How to Use Words to Build Loyalty

written by Mikaela L. Cowles on August 9, 2016 in Blogging and Marketing Tips and Real Life Perspectives and Tone/Voice with no comments

Caeden

Putting customers first isn’t just the moral thing to do. It’s the best long-term business plan. By being warm, kind, and transparent, you build customer loyalty and trust.

You turn customers into advocates. And, there’s no better marketing plan than that. In the two examples below, you’ll see how one company used words to make my husband and me loyal customers. And, how another company has driven my friends away. 

 

Caeden’s Product Delay Built Customer Loyalty

My husband recently decided to join the step-counting community. But, he wanted a step counter that was attractive enough for work and monitored his heart rate. After a good deal of research, he pre-ordered Caeden’s Sona Connected Bracelet.

Unfortunately, Caeden had to delay delivery. Here is the opening from the email alert he received:

Hello,

I’m writing today about your Pre-Order of the Sona Connected Bracelet. It is a very exciting time for us at Caeden—as you may know from our last email, we are currently in the final stages of our ramp up to production for the bracelet. These last steps involve manufacturing production runs to test the form and function of the bracelet before we ship them out to you.

During our rigorous quality testing of these production batches, we unfortunately discovered a stability issue that required us to update one of the electrical components to a more recently released version in which these problems were resolved. More specifically, we have updated one of our two onboard processors to a newer, more stable, more energy-efficient version with improved firmware. We have tested and procured this component, and it will be incorporated into our final mass production build now scheduled for the end of this month.

As a result, our shipping window has shifted several weeks. Including air freight time from China, this means that the first Sonas will be arriving to customers in August.

 

This email does a lot of things right:

  • It offers transparency – Caeden didn’t pussyfoot around the issue. They addressed it head on – the product would arrive later than originally promised.
  • It explains (rather than making excuses) – They explained how the late arrival was due to their commitment to quality. This only enhanced Garrett’s certainty he’d selected the right step counter.
  • It establishes new expectations – By establishing a new delivery window, Caeden made sure Garrett wasn’t left wondering.

Bonus

As part of the email alert, Caeden also invited those with delayed pre-orders to purchase their most deluxe headphones for a significant discount. Because the deluxe headphones were substantially larger than either Garrett or I wanted, he inquired if we could apply the discount to their slimmer module, the Linea N°2.

The president of Caeden, Nora Levinson, asked which color we would like and sent us a pair for free.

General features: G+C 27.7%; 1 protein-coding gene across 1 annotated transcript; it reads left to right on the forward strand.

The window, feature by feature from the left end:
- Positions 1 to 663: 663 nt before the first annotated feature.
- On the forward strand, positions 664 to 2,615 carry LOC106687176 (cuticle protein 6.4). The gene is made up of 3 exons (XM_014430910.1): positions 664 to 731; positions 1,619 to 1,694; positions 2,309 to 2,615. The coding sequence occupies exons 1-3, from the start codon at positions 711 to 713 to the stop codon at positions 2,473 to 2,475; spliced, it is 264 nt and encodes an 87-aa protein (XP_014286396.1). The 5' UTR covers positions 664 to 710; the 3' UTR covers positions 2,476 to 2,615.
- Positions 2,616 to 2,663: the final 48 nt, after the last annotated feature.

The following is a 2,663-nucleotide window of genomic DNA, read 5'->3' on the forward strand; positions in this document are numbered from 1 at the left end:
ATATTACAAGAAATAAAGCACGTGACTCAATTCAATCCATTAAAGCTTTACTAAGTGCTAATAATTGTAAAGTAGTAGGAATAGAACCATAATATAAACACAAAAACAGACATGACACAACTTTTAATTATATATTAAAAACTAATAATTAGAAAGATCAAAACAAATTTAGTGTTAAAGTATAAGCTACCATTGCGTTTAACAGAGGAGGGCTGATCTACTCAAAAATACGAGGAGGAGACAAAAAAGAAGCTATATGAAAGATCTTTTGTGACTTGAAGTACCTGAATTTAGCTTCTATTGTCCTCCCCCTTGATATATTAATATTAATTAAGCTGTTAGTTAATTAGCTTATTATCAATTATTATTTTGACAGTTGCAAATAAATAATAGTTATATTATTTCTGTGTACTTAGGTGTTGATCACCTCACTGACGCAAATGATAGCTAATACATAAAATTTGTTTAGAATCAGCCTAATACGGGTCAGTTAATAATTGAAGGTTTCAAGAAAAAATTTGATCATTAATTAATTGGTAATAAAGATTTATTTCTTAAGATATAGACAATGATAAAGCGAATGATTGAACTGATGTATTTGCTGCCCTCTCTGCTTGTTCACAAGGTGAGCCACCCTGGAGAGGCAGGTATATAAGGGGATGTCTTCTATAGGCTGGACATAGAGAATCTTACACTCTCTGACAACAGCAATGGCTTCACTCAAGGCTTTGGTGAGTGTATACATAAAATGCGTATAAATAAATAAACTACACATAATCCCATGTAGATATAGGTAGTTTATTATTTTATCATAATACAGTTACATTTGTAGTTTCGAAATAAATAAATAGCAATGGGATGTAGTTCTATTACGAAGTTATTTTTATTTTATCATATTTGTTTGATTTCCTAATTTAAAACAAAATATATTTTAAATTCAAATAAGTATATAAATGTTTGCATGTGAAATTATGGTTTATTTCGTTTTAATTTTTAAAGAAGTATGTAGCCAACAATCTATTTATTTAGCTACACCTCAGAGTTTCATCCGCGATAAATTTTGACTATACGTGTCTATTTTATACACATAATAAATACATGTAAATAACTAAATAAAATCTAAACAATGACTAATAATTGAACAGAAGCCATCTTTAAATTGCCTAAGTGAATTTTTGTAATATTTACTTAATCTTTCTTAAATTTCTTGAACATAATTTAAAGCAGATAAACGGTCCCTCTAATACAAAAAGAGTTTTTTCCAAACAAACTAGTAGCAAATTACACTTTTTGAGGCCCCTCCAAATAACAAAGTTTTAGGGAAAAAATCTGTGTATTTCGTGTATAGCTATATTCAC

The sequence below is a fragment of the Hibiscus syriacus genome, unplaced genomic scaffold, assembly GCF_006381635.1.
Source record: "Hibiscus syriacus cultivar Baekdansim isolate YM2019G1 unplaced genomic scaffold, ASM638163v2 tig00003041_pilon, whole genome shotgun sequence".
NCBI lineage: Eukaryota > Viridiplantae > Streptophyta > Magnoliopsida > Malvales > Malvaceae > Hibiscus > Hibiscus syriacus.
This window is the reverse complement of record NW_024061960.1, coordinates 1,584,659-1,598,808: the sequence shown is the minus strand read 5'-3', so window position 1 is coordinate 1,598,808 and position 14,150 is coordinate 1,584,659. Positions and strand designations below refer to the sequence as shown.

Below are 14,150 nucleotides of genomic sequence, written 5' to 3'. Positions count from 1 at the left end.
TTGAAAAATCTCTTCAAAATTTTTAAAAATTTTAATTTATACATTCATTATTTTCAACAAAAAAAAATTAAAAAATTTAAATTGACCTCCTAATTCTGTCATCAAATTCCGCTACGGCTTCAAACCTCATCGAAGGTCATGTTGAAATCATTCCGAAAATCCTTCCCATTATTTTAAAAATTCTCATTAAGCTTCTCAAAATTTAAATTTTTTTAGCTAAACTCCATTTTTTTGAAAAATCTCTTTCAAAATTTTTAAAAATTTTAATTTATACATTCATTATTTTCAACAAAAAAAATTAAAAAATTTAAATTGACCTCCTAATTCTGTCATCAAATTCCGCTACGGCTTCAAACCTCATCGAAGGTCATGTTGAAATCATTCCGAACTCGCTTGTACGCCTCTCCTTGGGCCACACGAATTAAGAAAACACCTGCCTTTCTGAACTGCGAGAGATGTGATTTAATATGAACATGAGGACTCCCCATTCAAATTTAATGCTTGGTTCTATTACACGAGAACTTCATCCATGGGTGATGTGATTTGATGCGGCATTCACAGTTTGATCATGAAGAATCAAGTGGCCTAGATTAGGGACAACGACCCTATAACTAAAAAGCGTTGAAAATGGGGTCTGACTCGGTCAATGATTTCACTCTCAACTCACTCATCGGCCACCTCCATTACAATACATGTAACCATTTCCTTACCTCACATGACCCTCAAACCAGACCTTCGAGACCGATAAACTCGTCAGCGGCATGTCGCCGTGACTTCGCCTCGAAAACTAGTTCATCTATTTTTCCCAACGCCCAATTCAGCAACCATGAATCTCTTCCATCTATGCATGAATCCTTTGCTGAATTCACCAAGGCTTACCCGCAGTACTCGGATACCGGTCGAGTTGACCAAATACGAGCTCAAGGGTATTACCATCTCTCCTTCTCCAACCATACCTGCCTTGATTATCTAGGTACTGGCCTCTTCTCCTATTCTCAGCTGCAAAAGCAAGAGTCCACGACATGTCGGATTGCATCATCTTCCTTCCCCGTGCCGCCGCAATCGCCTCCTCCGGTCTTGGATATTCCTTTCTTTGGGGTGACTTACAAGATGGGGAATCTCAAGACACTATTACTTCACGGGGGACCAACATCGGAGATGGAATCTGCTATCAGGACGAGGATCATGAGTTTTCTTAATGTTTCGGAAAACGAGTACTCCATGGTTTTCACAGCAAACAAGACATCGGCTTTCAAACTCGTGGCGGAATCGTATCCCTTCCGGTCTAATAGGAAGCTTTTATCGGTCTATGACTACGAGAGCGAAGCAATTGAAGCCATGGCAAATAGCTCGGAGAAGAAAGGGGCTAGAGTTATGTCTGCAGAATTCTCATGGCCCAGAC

Guys, I LOVE my new headphones. They are incredibly comfortable. They work great. And, the girl in me loves their clean design and rose gold accents. I use them now exclusively for taking work calls. And I have to say, when they wear out, I will be ordering another pair.

 

The Result

Caeden’s made incredibly loyal customers and advocates out of both Garrett and myself.

 


Unfortunately, for some businesses being transparent and kind is easier said than done.

 

Apartment Management’s False Statements Lose Renters

My good friend James and his wife have lived in the same apartment for nearly two years. Prior to moving in they considered several places with similar attributes (reasonable rent, close proximity to work, and desirable amenities like a fitness gym). They choose their current home because the staff was warm, kind, and transparent.

Throughout their time, they frequently praised the location. They even convinced three new couples to move in.

Unfortunately, two months ago their complex was sold and the staff was fired. Additionally, the new owners began immediate construction on the complex.

James reported the new staff is cold. The construction workers and their equipment have commandeered more than ¼ of the parking. And, the apartment administration consistently released announcements riddled with false statements. For example, the management said:

  • No construction workers will park on campus.
  • The management is working hard to resolve the parking shortage.

 

The Result

James and his wife plan to move soon. And, they have encouraged at least two potential renters to look elsewhere.

 

Takeaway

Don’t skirt the truth. If something bad happens – tell your customers. Explain why the situation occurred, any steps you are taking to correct the situation, and how long your customers can expect to be impacted.

In the case of the apartment complex, management could have easily made the renters feel valued by explaining how the updates were to the renters’ benefit. They could have outlined how old the building was, how long it had been since upgrades had been made, and how many maintenance requests had been submitted due to the old site.

Ultimately, it’s always about putting yourself in your customer’s shoes. If you were them, why would you care? Why would you support the decision? That’s the message you want to deliver.





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